Module Guide - The Module Explained

Why study Trauma and Orthopaedics?

Rob Schumacher/The Arizona Republic

Rob Schumacher/The Arizona Republic

Musculoskeletal disorders comprise a heterogeneous group of conditions in which pain, stiffness and physical disability are prominent. They account for up to 25% of all consultations in general practice and are the most common cause of physical impairment in the community.

Trauma to the limbs is the leading cause of disability during the wage-earning period of life, whereas disorders of the joints account for half of all chronic conditions in persons over the age of 65.

The increasingly aging population of the UK means the burden of musculoskeletal disorders and disability is set to increase considerably in future. As patients live longer, more active lives, their expectations of what they should be able to physically achieve become greater.

The 9-Week Rotation

Trauma and Orthopaedics is a 4-week module in the 9-week 'ORED' rotation, which also includes 2 weeks of both Rheumatology and Endocrine/Diabetes.

Week 1 - Core Teaching Week
The core teaching week of tutorials and practicals is shared between all 3 modules. The T&O content is designed to equip you with enough knowledge to begin your clinical block. We aim to give you fundamental knowledge of musculoskeletal anatomy/physiology and some common pathologies/presentations. 
You will also be taught how to examine the musculoskeletal system and given opportunity to practice on each other.

The standard timetable for the CTW is as follows:


Weeks 2-5 or 6-9 - Clinical Weeks

  • Tutors
    • You will be assigned to a pair consultants, who will differ in their main sub-specialty. This will usually be a trauma consultant and an elective consultant, although some will be attached to a paediatric consultant. The aim of these pairings is to give you a wide view of T&O, rather than the slighlty more focused view that is given by a single consultant
    • Each consultant will have their own 'firm' (team) of registrars who will provide extra tution and can be shadowed if both consultants are away. The registrars are a good first port-of-call for questions about admin.
    • You will be given a timetable of your consultants' activities for the week and will be expected to attend all mandatory sessions. Your lead tutor will have a copy of this and any unexplained absences will be questioned.
  • Clinics
    • The emphasis of your first clinical year is on history taking and examination, which are best carried out in clinic. You are therefor expected to attend at least 2 clinics per week.
    • Ask your consultant or registrar at the beginning of the clinic if you would like to complete a feedback postcard during the session. This will give them opportunity to plan which case to let you examine/interview.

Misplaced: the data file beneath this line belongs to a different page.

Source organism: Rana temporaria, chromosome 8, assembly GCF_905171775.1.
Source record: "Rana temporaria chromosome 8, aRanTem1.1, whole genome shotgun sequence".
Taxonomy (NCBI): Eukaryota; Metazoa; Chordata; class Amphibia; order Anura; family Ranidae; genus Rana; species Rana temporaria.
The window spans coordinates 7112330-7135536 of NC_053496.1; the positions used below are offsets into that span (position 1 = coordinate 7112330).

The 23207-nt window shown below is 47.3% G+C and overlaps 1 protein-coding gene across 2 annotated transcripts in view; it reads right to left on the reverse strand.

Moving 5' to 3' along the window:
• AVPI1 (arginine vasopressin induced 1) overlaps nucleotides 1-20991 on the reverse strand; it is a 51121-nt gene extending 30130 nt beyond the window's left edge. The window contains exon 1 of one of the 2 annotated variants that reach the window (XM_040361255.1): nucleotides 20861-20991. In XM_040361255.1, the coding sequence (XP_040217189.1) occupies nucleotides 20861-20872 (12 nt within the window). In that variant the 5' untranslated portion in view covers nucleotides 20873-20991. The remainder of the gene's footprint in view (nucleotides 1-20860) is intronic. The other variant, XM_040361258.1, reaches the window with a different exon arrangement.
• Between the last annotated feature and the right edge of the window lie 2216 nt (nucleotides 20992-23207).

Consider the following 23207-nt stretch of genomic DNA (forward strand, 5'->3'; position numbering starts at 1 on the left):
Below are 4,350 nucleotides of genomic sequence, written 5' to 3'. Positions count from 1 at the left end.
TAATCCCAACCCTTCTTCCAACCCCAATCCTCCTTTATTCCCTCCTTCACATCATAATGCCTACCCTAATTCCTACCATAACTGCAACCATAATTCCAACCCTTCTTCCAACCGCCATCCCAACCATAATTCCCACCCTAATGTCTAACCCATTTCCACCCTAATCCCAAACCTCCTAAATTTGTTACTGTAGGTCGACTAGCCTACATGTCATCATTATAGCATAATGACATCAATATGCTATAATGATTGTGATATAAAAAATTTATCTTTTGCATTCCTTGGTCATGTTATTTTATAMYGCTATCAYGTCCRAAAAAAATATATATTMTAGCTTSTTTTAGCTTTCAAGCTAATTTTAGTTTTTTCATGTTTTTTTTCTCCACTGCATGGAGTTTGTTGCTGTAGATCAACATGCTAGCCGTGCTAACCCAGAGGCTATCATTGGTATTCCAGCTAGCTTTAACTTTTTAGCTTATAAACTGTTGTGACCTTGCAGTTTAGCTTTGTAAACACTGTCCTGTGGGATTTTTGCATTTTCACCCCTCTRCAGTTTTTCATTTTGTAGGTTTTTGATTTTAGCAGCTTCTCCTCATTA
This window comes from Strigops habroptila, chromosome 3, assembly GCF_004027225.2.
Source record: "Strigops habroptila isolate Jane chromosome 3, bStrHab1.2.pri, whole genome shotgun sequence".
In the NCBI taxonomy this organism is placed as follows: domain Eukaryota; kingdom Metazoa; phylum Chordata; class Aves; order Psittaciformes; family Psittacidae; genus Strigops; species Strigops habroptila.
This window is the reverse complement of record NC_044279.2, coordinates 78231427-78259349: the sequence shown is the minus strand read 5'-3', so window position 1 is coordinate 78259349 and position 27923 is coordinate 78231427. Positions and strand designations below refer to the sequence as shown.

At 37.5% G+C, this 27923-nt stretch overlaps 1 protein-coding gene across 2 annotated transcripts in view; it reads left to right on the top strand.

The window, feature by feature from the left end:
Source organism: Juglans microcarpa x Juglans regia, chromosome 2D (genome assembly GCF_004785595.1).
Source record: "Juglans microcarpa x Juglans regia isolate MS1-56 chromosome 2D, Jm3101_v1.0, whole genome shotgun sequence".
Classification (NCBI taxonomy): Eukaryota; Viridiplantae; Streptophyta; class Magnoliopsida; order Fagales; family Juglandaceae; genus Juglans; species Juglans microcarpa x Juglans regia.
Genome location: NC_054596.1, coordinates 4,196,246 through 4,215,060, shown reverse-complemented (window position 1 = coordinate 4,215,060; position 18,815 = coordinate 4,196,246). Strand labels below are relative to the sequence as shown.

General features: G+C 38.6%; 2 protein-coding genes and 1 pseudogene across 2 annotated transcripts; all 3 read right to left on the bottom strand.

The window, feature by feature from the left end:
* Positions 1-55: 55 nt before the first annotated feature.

• Theatre
    • This will be your first surgical specialty and, as such, you are expected to learn some of the fundamental principles of surgery. These include scrubbing, asepsis, informed consent and intra-/post-operative care/complications. 
    • You will have the opportunity to observe many common orthopaedic operations. You should record these on the 'Surgical Eye-Spy' sheet and attempt to see all of the listed procedures.
  • Wards
    • Many of the patients on the T&O wards will be in too much pain to examine, due to trauma or being post-op. This means your primary activity on the ward will be to practice history taking. You can interview a patient for your case report early on in the module.
  • Practical Skills Day
    • In your first clinical week, there will be a practical skills day, consisting of a morning of tutorials and an afternoon of ATLS, suturing/scrubbing and plastering of common fractures.
  • Weekly Tutorials
    • There will be 4 x 3-hour tutorials during your clinical weeks, covering:
      • Trauma radiology and common fractures
      • Upper limb pathologies
      • Hip and knee pathologies
      • Spine, foot and ankle pathologies
    • The first 2 hours will be case-based discussions
      • The initial presentation of each case will be available prior to the tutorial
      • You must do the required pre-reading to allow you to participate fully in the discussion 
    • The final hour will be based around simulated patients. 
      • You will have an opportunity to examine/take a history from the sim patient



Case Report
If you are attached to orthopaedics during weeks 2-5, you will be required to write and submit your case report. Get started early as some students may realise a patient is too complex or there is not enough information available to complete the report.

Case Presentation
You will be assigned to a group of 2-3 students and present a case to the whole group. This will be a 16 minute presentation and there will be 4 minutes of questions from the tutor at the end.

Anatomy Exam (SPOT)
This will be organised during weeks 3-6. The exam will consist of prosections, bone models and histology slides

See the EEMeC page regarding module and synoptic exams